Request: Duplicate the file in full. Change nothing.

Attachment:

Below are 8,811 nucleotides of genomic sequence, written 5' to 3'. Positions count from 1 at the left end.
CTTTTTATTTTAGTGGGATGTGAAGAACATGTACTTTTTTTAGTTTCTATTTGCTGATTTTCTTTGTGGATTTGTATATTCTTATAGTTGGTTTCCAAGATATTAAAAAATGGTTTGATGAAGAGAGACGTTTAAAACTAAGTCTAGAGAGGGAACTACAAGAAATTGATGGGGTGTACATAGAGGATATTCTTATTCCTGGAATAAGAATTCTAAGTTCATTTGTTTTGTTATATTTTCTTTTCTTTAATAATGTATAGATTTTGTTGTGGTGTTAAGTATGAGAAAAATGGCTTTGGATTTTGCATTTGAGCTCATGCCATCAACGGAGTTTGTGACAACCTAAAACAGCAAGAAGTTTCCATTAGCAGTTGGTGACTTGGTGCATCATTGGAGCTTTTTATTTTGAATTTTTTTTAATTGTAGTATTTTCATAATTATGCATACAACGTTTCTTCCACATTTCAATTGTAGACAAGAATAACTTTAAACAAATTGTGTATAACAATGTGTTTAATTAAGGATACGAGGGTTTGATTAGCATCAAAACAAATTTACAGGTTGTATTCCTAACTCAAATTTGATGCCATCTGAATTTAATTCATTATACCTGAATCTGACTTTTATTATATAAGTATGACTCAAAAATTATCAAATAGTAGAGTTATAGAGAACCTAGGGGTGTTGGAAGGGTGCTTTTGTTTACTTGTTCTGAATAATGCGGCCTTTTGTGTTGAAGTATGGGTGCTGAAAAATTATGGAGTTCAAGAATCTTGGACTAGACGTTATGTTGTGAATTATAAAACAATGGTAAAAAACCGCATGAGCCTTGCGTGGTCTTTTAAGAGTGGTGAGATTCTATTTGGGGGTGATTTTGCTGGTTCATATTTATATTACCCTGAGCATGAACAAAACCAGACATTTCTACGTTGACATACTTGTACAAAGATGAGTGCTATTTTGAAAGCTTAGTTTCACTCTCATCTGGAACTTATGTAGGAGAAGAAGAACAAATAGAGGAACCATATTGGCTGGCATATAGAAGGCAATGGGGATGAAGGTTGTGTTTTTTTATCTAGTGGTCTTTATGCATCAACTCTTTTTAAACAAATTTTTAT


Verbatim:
Below are 8,811 nucleotides of genomic sequence, written 5' to 3'. Positions count from 1 at the left end.
CTTTTTATTTTAGTGGGATGTGAAGAACATGTACTTTTTTTAGTTTCTATTTGCTGATTTTCTTTGTGGATTTGTATATTCTTATAGTTGGTTTCCAAGATATTAAAAAATGGTTTGATGAAGAGAGACGTTTAAAACTAAGTCTAGAGAGGGAACTACAAGAAATTGATGGGGTGTACATAGAGGATATTCTTATTCCTGGAATAAGAATTCTAAGTTCATTTGTTTTGTTATATTTTCTTTTCTTTAATAATGTATAGATTTTGTTGTGGTGTTAAGTATGAGAAAAATGGCTTTGGATTTTGCATTTGAGCTCATGCCATCAACGGAGTTTGTGACAACCTAAAACAGCAAGAAGTTTCCATTAGCAGTTGGTGACTTGGTGCATCATTGGAGCTTTTTATTTTGAATTTTTTTTAATTGTAGTATTTTCATAATTATGCATACAACGTTTCTTCCACATTTCAATTGTAGACAAGAATAACTTTAAACAAATTGTGTATAACAATGTGTTTAATTAAGGATACGAGGGTTTGATTAGCATCAAAACAAATTTACAGGTTGTATTCCTAACTCAAATTTGATGCCATCTGAATTTAATTCATTATACCTGAATCTGACTTTTATTATATAAGTATGACTCAAAAATTATCAAATAGTAGAGTTATAGAGAACCTAGGGGTGTTGGAAGGGTGCTTTTGTTTACTTGTTCTGAATAATGCGGCCTTTTGTGTTGAAGTATGGGTGCTGAAAAATTATGGAGTTCAAGAATCTTGGACTAGACGTTATGTTGTGAATTATAAAACAATGGTAAAAAACCGCATGAGCCTTGCGTGGTCTTTTAAGAGTGGTGAGATTCTATTTGGGGGTGATTTTGCTGGTTCATATTTATATTACCCTGAGCATGAACAAAACCAGACATTTCTACGTTGACATACTTGTACAAAGATGAGTGCTATTTTGAAAGCTTAGTTTCACTCTCATCTGGAACTTATGTAGGAGAAGAAGAACAAATAGAGGAACCATATTGGCTGGCATATAGAAGGCAATGGGGATGAAGGTTGTGTTTTTTTATCTAGTGGTCTTTATGCATCAACTCTTTTTAAACAAATTTTTAT